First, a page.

Salvage & Wreck Removal: Market Trends and the US Perspective

By Todd Schauer

The global salvage business continues to be very dynamic with emerging trends and significant moves made by major salvors. While not as heavily affected by primary economic factors such as the offshore market’s connectivity to oil prices, the global market for salvage and wreck removal continues to evolve rapidly and the U.S. influence on the market plays an important role. There are many market pressures on salvage companies beyond a business model that are inherently risky; these market forces will continue to shape the industry with interesting results.

The average cost and complexity of salvage and wreck removal cases has increased dramatically for a variety of reasons: mega ships (which can be incredibly challenging to salvage) are being placed into service at an alarming rate, there is ever-increasing regulatory oversight around the globe for salvage and wreck projects, environmental criteria and scrutiny for performing salvage work continues to tighten, and the number of stakeholders with influence during salvage cases continues to grow.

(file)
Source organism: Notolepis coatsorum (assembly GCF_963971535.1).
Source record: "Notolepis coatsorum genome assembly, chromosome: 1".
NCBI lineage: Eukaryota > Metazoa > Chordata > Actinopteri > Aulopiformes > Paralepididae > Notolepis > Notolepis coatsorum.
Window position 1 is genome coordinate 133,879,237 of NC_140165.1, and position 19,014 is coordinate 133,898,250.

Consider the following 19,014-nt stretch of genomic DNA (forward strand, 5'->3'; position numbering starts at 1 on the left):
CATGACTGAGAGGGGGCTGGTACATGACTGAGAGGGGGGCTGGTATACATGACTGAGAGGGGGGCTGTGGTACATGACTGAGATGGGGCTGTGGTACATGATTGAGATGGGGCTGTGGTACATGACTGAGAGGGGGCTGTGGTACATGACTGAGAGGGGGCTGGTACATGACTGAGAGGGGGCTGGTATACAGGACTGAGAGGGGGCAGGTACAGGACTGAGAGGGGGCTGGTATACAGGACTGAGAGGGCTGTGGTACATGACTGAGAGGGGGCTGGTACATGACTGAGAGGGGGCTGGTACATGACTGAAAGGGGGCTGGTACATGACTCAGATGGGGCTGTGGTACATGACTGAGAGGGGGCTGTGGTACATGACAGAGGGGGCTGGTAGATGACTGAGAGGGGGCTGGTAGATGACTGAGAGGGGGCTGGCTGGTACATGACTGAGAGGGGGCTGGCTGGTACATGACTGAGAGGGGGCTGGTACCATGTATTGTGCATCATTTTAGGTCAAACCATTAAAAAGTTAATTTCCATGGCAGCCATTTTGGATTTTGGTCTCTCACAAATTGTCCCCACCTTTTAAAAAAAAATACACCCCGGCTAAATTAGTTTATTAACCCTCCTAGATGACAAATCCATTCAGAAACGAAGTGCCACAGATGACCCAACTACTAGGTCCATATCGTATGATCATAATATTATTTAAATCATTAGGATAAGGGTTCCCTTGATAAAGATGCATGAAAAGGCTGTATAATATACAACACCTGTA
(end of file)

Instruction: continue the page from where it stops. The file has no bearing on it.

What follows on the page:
The Costa Concordia project is a good example of the many factors that can lead to an expensive end result. In the United States, a visit to a command center for a large emergency salvage project highlights the complexities and sheer number of stakeholders. It is actually common to have more stakeholders (personnel) in the command center ‘overseeing’ the project than those actually out responding to the incident.

On the emergency response side, there is a trend of decreasing Lloyd’s Open Form cases despite a growing number of ships worldwide. This fact is the source of anxiety among many traditional salvage firms. The reduction in LOF’s is especially apparent in the U.S. Pre-contracting of salvors and the obligation for salvors to respond has softened the leverage of the salvor for negotiating a traditional LOF contract at the time of the casualty. Owners and underwriters are also seeking response partners on a worldwide basis, and as a result of this ‘preferred responder’ arrangement, the LOF contract is not always viewed as favorably by many owners/underwriters.